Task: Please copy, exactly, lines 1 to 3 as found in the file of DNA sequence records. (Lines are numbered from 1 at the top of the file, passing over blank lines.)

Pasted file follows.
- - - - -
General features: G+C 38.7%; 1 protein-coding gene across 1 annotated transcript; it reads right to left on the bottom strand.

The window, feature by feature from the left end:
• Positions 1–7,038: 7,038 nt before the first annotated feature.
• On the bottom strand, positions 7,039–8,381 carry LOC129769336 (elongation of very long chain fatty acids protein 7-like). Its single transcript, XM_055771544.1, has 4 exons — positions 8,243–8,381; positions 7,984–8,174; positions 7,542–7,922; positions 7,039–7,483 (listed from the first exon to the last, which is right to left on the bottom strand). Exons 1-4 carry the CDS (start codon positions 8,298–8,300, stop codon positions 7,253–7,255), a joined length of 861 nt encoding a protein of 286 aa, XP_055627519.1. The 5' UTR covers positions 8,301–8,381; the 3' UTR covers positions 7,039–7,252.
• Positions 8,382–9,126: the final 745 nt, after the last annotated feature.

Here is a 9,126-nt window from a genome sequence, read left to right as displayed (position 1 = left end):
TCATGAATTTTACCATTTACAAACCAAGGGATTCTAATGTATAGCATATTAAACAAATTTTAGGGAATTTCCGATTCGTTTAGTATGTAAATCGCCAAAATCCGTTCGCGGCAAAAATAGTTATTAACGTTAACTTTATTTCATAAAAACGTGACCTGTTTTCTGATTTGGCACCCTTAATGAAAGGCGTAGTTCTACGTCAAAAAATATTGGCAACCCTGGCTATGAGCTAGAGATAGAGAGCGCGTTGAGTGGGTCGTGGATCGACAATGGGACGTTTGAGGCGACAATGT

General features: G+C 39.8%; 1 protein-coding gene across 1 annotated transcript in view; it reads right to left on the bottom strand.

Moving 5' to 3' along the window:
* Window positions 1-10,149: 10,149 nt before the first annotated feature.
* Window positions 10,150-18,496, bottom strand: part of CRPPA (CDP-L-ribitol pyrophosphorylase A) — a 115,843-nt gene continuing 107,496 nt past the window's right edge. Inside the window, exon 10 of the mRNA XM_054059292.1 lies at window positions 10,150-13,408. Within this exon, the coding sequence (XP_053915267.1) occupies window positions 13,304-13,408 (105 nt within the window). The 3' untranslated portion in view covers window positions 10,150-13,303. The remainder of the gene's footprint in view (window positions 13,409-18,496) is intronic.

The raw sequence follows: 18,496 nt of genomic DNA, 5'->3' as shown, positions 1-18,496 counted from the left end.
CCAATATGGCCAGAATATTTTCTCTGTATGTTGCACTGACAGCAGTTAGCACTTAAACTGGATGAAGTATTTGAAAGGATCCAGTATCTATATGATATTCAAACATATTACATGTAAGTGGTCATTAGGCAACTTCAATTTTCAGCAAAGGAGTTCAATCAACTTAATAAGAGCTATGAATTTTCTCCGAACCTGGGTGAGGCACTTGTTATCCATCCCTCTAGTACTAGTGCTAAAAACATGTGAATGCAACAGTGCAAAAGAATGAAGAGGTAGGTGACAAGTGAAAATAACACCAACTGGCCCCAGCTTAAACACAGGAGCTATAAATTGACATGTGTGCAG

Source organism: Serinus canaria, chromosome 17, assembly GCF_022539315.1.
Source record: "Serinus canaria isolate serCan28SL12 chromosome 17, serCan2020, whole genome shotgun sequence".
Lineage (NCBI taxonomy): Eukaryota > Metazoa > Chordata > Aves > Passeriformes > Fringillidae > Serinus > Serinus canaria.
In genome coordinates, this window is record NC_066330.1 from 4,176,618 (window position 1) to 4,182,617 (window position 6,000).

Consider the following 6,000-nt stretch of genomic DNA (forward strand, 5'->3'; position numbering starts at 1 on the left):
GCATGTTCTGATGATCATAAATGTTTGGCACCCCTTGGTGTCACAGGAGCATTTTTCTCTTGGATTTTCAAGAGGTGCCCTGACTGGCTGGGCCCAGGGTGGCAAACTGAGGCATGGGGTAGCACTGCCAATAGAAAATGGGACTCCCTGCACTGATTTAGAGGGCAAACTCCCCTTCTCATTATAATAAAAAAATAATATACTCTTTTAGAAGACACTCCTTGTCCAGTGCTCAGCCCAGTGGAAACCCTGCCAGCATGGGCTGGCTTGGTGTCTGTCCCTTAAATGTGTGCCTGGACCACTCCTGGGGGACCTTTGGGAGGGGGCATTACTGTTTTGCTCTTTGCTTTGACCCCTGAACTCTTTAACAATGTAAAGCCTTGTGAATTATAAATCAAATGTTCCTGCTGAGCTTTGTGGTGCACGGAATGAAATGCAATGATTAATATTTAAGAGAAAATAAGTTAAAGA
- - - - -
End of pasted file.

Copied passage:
General features: G+C 38.7%; 1 protein-coding gene across 1 annotated transcript; it reads right to left on the bottom strand.

The window, feature by feature from the left end:
• Positions 1–7,038: 7,038 nt before the first annotated feature.